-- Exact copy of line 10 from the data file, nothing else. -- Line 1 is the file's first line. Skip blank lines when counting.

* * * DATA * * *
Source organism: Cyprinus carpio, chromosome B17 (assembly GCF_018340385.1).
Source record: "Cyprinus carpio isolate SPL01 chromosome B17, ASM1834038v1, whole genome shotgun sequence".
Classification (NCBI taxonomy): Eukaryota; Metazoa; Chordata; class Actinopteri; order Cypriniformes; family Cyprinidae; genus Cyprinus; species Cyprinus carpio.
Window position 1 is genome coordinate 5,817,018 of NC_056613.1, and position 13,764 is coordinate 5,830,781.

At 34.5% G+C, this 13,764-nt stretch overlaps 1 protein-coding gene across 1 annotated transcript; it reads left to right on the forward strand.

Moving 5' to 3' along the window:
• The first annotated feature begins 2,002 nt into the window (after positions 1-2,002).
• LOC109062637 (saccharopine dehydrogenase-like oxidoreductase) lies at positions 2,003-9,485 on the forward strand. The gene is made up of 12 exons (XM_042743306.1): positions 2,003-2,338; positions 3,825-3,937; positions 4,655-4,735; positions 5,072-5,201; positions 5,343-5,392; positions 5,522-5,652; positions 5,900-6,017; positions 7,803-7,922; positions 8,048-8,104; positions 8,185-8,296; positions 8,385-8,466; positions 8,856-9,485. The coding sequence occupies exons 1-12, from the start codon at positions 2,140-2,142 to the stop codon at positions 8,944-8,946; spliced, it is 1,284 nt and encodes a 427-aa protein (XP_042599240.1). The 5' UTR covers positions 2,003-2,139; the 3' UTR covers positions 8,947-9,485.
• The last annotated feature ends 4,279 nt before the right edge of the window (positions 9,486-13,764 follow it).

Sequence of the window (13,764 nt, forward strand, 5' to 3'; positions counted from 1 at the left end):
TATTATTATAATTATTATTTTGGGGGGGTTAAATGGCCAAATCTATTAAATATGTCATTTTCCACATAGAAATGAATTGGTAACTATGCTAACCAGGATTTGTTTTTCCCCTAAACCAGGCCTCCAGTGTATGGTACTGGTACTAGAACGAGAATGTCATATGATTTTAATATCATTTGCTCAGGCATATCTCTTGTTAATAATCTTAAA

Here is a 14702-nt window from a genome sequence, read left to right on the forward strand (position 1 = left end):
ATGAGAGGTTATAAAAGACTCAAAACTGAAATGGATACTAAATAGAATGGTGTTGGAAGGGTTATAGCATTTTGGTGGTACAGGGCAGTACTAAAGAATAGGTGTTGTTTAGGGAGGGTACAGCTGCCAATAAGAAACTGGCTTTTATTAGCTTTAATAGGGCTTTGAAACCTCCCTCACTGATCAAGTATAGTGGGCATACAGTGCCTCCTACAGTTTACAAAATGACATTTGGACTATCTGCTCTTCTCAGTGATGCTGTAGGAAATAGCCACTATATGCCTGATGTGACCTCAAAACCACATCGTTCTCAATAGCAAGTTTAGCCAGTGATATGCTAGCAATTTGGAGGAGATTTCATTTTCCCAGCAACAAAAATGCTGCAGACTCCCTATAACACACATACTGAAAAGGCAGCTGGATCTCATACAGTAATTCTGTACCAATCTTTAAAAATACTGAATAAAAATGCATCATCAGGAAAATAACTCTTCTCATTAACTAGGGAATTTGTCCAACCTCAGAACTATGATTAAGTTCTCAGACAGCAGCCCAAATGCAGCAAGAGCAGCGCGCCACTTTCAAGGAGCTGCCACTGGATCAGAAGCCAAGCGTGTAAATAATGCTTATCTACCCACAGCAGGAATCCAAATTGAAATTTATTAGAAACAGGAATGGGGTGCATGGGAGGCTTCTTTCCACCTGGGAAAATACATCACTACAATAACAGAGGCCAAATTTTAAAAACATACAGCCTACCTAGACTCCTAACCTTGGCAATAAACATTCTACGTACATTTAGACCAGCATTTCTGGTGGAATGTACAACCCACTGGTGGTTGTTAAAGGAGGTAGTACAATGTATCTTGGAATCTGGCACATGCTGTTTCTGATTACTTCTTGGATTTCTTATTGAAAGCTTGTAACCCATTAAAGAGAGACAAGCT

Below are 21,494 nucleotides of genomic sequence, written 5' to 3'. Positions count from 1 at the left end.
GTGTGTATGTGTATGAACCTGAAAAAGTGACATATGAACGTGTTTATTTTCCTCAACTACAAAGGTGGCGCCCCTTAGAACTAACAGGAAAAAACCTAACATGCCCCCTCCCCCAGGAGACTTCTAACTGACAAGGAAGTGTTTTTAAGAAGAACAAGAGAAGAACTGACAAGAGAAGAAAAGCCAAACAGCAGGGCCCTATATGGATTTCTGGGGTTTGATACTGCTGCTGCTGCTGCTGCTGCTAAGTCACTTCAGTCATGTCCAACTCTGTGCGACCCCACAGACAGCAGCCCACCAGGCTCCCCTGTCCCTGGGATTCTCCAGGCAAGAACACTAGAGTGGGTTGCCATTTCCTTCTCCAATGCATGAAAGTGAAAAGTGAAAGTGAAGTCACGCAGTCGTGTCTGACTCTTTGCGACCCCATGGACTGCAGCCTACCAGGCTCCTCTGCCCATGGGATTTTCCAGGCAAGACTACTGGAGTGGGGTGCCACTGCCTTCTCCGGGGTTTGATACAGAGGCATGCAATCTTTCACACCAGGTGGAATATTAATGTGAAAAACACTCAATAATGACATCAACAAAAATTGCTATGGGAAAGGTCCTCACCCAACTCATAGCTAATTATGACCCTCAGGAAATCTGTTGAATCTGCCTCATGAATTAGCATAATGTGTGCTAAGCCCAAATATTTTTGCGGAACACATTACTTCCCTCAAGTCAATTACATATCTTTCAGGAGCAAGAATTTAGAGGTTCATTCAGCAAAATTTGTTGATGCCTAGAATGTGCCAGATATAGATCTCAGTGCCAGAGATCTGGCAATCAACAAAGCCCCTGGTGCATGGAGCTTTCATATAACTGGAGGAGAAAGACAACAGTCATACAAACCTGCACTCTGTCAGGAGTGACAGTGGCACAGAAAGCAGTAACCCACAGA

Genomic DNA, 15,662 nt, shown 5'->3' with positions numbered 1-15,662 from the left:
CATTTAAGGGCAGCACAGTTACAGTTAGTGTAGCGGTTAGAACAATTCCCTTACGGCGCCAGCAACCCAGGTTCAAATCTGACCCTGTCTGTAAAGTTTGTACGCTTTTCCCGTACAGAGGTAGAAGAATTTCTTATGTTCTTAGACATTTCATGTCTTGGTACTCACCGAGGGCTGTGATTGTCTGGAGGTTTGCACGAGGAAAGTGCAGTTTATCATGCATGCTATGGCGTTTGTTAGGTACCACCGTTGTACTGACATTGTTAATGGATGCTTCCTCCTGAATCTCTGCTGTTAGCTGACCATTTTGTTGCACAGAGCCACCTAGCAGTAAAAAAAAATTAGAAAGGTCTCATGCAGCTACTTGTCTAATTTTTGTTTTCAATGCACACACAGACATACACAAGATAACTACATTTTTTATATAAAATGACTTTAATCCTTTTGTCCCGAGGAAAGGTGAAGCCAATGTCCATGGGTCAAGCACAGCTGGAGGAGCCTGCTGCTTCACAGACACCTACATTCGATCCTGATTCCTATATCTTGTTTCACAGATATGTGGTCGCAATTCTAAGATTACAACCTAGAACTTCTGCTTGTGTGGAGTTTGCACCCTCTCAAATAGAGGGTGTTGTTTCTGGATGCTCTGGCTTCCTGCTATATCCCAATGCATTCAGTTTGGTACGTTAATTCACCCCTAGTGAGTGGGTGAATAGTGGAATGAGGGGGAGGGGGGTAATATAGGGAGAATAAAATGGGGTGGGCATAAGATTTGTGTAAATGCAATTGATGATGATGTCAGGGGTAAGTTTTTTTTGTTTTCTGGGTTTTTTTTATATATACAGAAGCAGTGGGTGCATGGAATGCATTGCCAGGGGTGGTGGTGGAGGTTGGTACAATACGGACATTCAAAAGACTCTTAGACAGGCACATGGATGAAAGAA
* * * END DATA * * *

Sequence of the window (13,764 nt, forward strand, 5' to 3'; positions counted from 1 at the left end):